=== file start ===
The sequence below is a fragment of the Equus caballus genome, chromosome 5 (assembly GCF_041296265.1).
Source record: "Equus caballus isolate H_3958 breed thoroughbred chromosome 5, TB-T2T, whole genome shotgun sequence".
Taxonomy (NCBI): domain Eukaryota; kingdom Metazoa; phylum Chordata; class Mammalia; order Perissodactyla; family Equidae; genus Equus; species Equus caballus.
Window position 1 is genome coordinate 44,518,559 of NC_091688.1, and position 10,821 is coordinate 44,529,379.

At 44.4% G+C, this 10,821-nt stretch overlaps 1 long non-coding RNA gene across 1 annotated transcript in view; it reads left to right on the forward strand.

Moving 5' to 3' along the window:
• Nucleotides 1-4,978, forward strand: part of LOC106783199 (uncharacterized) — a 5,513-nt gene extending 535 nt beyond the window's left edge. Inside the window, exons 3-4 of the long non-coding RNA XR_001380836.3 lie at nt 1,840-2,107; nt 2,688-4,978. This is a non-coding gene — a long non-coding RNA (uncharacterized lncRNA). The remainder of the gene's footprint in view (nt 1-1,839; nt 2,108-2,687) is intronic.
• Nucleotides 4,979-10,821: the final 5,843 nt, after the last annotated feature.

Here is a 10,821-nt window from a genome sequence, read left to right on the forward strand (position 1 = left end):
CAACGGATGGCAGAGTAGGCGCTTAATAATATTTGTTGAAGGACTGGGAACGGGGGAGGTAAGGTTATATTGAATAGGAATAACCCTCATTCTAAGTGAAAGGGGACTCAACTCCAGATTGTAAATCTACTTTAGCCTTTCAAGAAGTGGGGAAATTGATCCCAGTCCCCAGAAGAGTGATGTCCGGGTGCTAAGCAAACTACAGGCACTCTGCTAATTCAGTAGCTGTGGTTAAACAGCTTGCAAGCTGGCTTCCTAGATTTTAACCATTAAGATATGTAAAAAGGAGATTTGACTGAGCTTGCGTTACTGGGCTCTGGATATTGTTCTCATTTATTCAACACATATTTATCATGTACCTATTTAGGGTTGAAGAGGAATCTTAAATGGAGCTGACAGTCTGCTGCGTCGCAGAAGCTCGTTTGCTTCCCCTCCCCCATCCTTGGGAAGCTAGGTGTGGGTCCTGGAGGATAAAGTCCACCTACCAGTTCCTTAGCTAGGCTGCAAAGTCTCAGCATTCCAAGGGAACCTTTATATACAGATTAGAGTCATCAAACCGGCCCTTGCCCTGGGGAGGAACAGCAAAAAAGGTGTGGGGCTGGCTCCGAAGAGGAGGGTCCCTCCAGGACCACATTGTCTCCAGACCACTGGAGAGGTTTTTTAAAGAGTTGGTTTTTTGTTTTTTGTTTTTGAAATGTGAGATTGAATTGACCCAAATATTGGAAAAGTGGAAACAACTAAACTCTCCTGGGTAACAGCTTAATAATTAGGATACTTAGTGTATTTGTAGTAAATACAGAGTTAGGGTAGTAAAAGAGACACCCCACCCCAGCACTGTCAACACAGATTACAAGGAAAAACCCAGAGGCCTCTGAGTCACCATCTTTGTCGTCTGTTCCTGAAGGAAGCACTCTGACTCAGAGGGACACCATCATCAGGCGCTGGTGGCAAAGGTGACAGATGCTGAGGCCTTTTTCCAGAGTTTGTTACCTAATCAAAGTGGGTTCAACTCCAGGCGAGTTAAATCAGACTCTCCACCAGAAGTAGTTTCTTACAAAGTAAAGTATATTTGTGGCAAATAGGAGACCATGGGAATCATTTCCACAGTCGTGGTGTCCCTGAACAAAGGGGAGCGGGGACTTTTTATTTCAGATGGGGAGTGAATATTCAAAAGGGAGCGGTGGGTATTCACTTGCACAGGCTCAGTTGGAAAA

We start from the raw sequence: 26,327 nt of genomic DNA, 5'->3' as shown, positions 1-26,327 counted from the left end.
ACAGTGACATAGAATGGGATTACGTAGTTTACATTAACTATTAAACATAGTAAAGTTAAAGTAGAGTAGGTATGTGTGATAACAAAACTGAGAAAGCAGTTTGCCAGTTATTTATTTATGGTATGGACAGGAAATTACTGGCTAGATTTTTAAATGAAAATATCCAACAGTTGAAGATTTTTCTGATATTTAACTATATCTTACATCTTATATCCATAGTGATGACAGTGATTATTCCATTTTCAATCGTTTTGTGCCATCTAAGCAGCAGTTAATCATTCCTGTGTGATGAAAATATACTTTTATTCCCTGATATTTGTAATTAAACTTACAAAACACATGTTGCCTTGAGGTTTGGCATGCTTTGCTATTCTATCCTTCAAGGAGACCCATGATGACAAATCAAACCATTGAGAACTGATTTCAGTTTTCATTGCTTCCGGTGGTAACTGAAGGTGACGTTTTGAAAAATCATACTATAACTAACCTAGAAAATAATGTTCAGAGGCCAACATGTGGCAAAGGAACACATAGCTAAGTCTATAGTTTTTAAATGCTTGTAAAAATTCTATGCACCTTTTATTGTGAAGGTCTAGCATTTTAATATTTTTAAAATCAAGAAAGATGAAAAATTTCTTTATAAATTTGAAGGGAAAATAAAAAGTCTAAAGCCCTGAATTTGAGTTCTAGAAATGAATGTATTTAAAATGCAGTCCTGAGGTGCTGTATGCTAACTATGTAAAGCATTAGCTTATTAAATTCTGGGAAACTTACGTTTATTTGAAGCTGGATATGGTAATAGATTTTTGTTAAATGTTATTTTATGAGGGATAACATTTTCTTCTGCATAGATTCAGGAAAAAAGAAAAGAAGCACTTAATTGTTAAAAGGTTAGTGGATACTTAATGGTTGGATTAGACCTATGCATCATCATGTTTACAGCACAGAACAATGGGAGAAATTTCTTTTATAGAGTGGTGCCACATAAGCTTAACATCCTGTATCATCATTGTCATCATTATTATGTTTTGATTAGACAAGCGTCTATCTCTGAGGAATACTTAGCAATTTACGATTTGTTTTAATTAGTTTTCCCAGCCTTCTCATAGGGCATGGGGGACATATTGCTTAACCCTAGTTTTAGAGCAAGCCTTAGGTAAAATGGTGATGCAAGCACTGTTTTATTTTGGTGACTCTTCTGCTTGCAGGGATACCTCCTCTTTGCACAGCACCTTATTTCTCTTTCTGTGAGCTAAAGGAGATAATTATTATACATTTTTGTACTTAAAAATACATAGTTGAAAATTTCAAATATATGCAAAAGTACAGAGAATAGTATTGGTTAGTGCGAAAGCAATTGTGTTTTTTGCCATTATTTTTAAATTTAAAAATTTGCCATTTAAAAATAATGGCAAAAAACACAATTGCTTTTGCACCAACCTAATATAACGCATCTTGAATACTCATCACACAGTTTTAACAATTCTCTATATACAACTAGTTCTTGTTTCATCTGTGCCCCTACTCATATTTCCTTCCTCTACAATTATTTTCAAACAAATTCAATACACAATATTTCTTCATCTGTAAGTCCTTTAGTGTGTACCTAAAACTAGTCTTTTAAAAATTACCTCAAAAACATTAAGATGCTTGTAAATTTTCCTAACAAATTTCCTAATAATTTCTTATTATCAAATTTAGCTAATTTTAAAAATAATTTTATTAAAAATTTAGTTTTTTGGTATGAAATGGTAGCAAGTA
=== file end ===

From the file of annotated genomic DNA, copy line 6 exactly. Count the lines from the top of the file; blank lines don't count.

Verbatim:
Moving 5' to 3' along the window: